I’m thinking of Buber’s distinction between I-It and I-You interactions – one could argue that the feeling of an “I-You” interaction can’t be there with a non-conscious entity. But yet it gets subtle, because a young child can definitely have an I-You relationship with their favorite doll. Then you have to argue that the young child is not in the right sort of state of consciousness to accurately discern consciousness from its absence, and one needs to introduce some ontology or theory of states of consciousness….

Wendell:

There are physiological and neurological correlates to conscious states that in and of themselves do not tell us that a person is conscious, but are nevertheless fairly good indications of certain kinds of conscious states. Furthermore, expertise can be developed to discern these correlates. For examples, Paul Ekman and his colleagues have had some success in training people to read microexpressions on faces and thus deduce whether a person is truly happy, repressing emotions, or masking subterfuge and deception. Consciousness is similar. Engagement in the form of eye to eye contact and other perceived and felt cues tells us when a person is interacting with us and when they are distracted. Furthermore, I believe that conscious states are represented by certain energy patterns, that is, conscious attention directs energy as do other states of mind. In addition, there is recent evidence using fMRI for discerning positive and negative responses to questions from people in certain vegetative states. All this suggests that we are just beginning to develop methods for discerning conscious states in other humans. However, translating that understanding to entities built out of plastic and steel, and with entirely different morphologies, will be another matter. Nevertheless, I do believe that some humans are or can learn to be attuned to the conscious states of others, and they will also have insight into when an artificial entity is truly self-reflective or merely simulating a conscious state.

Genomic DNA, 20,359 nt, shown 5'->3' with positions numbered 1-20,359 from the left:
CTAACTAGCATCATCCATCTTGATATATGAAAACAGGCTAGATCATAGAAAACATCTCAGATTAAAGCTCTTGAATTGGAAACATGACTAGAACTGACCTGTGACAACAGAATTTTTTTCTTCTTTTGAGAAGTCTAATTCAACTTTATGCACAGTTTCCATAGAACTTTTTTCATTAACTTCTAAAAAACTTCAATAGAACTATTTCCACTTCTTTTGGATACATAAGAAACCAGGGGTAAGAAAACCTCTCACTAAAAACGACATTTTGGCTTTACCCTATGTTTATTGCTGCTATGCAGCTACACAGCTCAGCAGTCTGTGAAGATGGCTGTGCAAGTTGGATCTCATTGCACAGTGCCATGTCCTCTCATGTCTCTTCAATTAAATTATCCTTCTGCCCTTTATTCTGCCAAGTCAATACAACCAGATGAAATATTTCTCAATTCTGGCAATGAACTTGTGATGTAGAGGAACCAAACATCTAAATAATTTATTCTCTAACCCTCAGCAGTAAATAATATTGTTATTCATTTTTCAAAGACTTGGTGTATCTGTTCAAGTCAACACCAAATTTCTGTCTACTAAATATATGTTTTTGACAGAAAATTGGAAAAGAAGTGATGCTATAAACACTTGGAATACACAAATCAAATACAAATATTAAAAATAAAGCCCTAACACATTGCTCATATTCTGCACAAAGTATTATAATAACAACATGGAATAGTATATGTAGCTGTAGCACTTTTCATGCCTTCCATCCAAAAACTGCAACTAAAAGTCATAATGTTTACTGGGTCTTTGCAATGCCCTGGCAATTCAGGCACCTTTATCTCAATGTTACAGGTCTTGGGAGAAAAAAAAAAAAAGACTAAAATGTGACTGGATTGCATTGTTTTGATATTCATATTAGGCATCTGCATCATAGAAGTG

The I-Thou discernment raises a secondary question about mystical sensibilities that may be more common for some people than for others. Perhaps most people can distinguish an I-It from an I-Thou relationship, if only through the quality of response from the other. Most telling is when there is a quality of mutual self-recognition. For some people such a dynamic turns into a falling away of the distinction between self and other. I personally feel that such states are accompanied by both physiological and energetic correlates. That said, perhaps an artificial entity might also be sensitized to such correlates and respond appropriately. However, to date, we do not have sensors to quantitatively prove that these supposedly more mystical or spiritual states exists, so how would we build such sensitivities into an AGI? Even if we could build such sensors into an artificial entity, appropriate responses would not be the same as a full dynamic engagement. An individual sensitive to such states can usually tell when the other is fully engaged or only trying to be consciously engaged. Full engagement is like a subtle dance whose nuances from moment to moment would be extremely difficult, if not impossible, to simulate.